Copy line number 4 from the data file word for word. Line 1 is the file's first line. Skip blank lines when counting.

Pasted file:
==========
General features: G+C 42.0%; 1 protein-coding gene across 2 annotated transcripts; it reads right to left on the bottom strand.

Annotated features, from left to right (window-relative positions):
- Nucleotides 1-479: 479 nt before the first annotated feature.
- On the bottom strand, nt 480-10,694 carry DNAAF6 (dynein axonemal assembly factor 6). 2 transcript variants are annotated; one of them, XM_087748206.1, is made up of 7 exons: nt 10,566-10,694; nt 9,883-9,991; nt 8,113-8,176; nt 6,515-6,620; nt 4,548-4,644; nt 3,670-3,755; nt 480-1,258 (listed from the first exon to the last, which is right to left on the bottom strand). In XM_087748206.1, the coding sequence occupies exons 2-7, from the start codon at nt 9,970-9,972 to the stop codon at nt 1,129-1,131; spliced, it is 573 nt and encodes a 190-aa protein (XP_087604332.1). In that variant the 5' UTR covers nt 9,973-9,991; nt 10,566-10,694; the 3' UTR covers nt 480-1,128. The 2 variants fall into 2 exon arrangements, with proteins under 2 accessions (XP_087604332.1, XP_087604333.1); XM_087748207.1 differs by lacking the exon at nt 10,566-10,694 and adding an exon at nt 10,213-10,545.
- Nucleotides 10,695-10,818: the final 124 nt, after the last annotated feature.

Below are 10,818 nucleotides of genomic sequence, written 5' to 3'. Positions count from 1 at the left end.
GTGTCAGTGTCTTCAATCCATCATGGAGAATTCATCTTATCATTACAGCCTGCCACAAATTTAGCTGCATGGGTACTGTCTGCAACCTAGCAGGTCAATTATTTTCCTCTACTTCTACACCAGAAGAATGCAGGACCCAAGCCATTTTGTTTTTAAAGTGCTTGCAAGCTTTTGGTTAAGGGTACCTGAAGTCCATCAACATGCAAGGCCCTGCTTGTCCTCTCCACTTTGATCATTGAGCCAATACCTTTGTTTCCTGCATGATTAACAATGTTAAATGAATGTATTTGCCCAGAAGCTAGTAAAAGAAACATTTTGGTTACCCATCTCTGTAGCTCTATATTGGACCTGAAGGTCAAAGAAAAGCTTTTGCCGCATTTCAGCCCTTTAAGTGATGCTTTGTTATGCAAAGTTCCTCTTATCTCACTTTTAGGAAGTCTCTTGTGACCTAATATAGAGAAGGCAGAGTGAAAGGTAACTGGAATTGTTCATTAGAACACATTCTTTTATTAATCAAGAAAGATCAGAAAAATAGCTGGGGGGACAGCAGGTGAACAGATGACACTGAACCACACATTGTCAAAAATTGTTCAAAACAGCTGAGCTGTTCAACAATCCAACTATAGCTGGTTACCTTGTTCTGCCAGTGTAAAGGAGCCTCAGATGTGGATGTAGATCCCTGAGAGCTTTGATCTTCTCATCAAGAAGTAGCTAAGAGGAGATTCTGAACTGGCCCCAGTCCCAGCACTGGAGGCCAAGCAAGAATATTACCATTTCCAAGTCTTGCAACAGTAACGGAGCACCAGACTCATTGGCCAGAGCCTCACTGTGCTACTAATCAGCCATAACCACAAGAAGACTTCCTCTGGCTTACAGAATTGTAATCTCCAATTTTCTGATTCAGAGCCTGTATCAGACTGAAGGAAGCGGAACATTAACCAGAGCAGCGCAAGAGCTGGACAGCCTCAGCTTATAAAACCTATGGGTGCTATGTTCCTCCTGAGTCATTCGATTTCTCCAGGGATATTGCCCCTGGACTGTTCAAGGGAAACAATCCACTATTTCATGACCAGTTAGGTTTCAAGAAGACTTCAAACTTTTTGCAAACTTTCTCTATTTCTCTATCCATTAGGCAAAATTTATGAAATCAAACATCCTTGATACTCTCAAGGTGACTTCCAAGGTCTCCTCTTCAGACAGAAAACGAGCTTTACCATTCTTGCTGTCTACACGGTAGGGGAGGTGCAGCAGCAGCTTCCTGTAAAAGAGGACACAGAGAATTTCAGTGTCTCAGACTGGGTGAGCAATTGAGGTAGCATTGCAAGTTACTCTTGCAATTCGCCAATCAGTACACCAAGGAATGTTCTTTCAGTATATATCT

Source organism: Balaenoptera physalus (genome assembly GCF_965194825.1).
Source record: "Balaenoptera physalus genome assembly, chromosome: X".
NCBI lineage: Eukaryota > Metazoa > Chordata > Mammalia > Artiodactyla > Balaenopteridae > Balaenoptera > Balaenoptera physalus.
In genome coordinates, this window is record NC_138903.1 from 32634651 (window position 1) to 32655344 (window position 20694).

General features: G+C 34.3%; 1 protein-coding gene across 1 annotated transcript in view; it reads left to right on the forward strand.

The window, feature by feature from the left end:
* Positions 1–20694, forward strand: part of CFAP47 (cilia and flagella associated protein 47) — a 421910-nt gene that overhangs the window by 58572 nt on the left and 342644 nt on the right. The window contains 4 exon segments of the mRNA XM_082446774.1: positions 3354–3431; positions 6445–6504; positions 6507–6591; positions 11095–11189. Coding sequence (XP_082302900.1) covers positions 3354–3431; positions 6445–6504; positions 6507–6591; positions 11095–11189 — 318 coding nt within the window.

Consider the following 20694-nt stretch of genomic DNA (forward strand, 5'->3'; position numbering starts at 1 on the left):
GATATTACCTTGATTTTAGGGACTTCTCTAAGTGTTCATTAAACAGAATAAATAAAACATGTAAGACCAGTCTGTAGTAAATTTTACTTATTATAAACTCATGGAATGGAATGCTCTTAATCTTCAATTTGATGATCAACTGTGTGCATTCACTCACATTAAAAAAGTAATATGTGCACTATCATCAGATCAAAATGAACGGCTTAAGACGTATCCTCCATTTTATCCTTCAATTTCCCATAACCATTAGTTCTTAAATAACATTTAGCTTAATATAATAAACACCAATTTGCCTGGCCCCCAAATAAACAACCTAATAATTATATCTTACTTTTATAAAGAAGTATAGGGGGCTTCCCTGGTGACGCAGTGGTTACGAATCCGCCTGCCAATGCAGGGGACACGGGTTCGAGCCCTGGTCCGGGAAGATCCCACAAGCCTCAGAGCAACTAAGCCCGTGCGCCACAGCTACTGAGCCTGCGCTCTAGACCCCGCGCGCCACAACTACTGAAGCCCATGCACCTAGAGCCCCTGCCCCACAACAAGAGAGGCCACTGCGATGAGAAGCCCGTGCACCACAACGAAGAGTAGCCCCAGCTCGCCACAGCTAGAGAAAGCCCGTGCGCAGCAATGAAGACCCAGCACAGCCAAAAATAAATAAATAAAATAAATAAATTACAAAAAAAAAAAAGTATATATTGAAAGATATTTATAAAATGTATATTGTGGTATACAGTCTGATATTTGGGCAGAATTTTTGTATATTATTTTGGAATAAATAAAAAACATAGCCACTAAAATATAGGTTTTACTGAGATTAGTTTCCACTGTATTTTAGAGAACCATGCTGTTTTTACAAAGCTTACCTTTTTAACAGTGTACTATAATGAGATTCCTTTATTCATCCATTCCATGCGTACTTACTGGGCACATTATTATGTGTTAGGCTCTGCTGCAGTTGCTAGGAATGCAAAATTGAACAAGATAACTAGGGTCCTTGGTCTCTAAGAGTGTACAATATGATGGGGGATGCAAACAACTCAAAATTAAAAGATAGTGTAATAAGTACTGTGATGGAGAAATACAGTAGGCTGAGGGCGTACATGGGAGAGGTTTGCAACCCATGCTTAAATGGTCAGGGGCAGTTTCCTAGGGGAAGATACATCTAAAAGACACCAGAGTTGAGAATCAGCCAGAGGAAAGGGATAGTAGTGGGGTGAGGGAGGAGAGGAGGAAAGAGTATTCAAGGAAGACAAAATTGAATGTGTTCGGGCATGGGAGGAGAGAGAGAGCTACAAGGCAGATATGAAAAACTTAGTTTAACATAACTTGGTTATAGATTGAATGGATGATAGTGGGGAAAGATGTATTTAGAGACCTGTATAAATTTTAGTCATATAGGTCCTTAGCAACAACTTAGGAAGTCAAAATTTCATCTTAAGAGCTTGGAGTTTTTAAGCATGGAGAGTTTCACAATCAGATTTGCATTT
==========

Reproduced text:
- On the bottom strand, nt 480-10,694 carry DNAAF6 (dynein axonemal assembly factor 6). 2 transcript variants are annotated; one of them, XM_087748206.1, is made up of 7 exons: nt 10,566-10,694; nt 9,883-9,991; nt 8,113-8,176; nt 6,515-6,620; nt 4,548-4,644; nt 3,670-3,755; nt 480-1,258 (listed from the first exon to the last, which is right to left on the bottom strand). In XM_087748206.1, the coding sequence occupies exons 2-7, from the start codon at nt 9,970-9,972 to the stop codon at nt 1,129-1,131; spliced, it is 573 nt and encodes a 190-aa protein (XP_087604332.1). In that variant the 5' UTR covers nt 9,973-9,991; nt 10,566-10,694; the 3' UTR covers nt 480-1,128. The 2 variants fall into 2 exon arrangements, with proteins under 2 accessions (XP_087604332.1, XP_087604333.1); XM_087748207.1 differs by lacking the exon at nt 10,566-10,694 and adding an exon at nt 10,213-10,545.